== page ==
Two huge frescoes can be found on the side of buildings in Quebec City. This one is on the way between the lower and upper city.
Fresque des Québécois At the corner of côte de la Montagne and rue Notre-Dame in Place-Royale, this 420 square-meter trompe-l’oeil highlights the city’s 400-year history. The Fresque des Québécois also pays tribute to some 15 historical characters as well as dozens of authors and artists.
All during this year, 2014, Prince Edward Island, where I live, has been celebrating the 150th Anniversary of the Charlottetown Conference. At it, in September 1864, the foundation was laid for what was to become Canada in 1867. The September conference was followed by another in Quebec City in November. The two gentlemen from the right side of the fresco which also appear in the photo below are dressed in the clothing of 1864.
Two of the Fathers of Confederation.
A few more artistic details: a painting hanging outside, house signs on the walls, and a quote from inside Sous Le Fort restaurant.
Seen on a random street outside a shop. Looking more closely, I think perhaps the sign was covering a hole in the wall!
On the wall at the restaurant “Sous le Fort”
Translation: A good wine is like a kiss, neither should ever be refused.
Just after debarking from the ferry from Levis, we came across this sculptural approach to participatory art. It was part of an exhibition called “Les Passages Insolites” which means unexpected or surprising paths or directions. The installation below is called “Pousse une souche” or ‘push a stump’ and is by a consortium of four artists.
That’s me on the right!
Very popular with all ages.
Another amusing piece from Passages Insolites was found at the bottom of Little Champlain Street and called The Odyssey.(L’odyssee)
In a small park between Little Champlain Street and Champlain Boulevard.
As might be expected in a city heavily controlled and influenced by the Roman Catholic Church, there are many examples of religious art in Quebec City.
Bishop Saint Francis-Xavier de Montmorency-Laval, but I’d be guessing. He appears in my previous post on statues.
On the wall of Notre Dame Basilica is this bas relief at the foot of rue de Tresor (Treasure Street.) I was standing in the door of an ice cream and coffee shop trying to catch both the sculpture and people as they crossed the street; limited success on the latter.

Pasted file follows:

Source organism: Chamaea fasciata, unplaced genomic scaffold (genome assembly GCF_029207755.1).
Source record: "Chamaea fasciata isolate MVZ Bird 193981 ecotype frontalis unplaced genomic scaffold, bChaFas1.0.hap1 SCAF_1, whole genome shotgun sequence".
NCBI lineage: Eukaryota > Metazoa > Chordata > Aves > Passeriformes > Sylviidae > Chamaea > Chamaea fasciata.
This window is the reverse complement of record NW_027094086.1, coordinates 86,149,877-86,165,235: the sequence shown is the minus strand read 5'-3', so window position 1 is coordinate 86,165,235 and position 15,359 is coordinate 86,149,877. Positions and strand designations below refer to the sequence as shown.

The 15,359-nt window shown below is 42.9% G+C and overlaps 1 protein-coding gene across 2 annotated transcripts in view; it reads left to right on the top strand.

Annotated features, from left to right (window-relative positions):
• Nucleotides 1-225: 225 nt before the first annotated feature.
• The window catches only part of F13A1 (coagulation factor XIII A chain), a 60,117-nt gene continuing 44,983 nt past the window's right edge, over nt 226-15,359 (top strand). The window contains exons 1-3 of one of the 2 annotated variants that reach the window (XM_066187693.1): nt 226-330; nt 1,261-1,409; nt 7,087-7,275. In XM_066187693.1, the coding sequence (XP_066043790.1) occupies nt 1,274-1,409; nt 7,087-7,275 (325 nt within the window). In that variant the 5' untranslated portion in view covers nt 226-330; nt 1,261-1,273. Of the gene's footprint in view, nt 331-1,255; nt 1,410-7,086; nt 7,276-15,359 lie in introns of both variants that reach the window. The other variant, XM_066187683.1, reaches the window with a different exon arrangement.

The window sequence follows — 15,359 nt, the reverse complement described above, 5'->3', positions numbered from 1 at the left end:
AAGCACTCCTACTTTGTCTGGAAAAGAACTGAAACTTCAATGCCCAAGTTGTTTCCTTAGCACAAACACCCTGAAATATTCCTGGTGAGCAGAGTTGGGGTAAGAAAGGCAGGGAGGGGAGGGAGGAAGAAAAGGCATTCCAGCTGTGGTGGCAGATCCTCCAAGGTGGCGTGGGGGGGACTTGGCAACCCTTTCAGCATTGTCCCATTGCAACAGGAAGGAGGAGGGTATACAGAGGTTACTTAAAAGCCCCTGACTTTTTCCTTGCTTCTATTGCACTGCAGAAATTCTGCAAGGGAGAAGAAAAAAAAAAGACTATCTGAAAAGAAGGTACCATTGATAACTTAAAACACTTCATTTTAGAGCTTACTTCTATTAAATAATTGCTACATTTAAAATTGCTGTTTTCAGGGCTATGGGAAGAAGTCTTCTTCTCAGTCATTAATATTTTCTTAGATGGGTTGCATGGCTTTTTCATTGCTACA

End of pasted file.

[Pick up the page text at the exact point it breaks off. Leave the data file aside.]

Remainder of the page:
In front of Quebec City’s city hall were several installations including this group of three plinths.
Monument to the Teaching Priests Dedicated to the contribution of the eleven (11) priest communities who spent their lives teaching, this monument is located at the corner of Pierre-Olivier-Chauveau and Sainte-Anne Streets, in Old Québec.
A charming fountain (you can just see the water trickling down the middle) stands at the corner of Grande Allee and Cartier Avenue in a tiny park.
The founder of new France, Champlain made his first visit to North America in 1603 and is considered the founder of Quebec (city) where he established a fortified “Habitation” in the summer of 1608. The crane in the background was removing materials from the roof of the Chateau Frontenac, which has recently undergone massive renovations.
Francois de Montmorency de Laval, the first bishop of the Québec diocese, stands atop this monument next to the Louis-Saint-Laurent (a former Canadian Prime Minister from Quebec) building, at the top of Côte de la Montagne and facing Buade Street. I took the second picture to record the threatening sky. It didn’t rain until much later in the afternoon.
François de Montmorency de Laval
François de Montmorency de Laval
The Jean-Paul Lemieux Monument is on côte de la Montagne, by the Breakneck Stairs and is a tribute to the contribution made to the arts by this famous painter. His portrait, when much older, is the one on the upper left on the outside of the Musee national des beaux-arts du Quebec (Quebec national museum of art) The museum is featuring four Quebec artists this fall: Lemieux, Alfred Pellan, Fernand Leduc and Jean-Paul Riopelle . If you go to the linked site, the work of the first three artists flashes by on the home page. We went into the building but because we wanted lunch, went right out the other side; the eating area was way too classy and expensive for what we were looking for.
Jean Paul Lemieux
Quebec Art Museum – advertising the most famous modern Quebec painters.
A while back I posted some pictures of statues of poets which we found on rue D’Auteuil. Nguyen Trai was a Vietnamese scholar, poet and political tactician.